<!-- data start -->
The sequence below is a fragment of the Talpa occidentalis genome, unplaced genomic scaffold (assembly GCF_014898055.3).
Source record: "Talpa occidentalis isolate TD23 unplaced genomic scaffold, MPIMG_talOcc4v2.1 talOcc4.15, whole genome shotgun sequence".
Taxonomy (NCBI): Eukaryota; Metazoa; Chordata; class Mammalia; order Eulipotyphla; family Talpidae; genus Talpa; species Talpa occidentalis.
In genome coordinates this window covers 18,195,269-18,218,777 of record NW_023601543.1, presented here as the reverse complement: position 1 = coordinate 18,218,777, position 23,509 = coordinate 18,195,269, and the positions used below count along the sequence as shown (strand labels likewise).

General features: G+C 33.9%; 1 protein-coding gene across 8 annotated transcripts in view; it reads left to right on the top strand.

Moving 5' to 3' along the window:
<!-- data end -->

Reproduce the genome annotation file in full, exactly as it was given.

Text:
The sequence below is a fragment of the Talpa occidentalis genome, unplaced genomic scaffold (assembly GCF_014898055.3).
Source record: "Talpa occidentalis isolate TD23 unplaced genomic scaffold, MPIMG_talOcc4v2.1 talOcc4.15, whole genome shotgun sequence".
Taxonomy (NCBI): Eukaryota; Metazoa; Chordata; class Mammalia; order Eulipotyphla; family Talpidae; genus Talpa; species Talpa occidentalis.
In genome coordinates this window covers 18,195,269-18,218,777 of record NW_023601543.1, presented here as the reverse complement: position 1 = coordinate 18,218,777, position 23,509 = coordinate 18,195,269, and the positions used below count along the sequence as shown (strand labels likewise).

General features: G+C 33.9%; 1 protein-coding gene across 8 annotated transcripts in view; it reads left to right on the top strand.

Moving 5' to 3' along the window: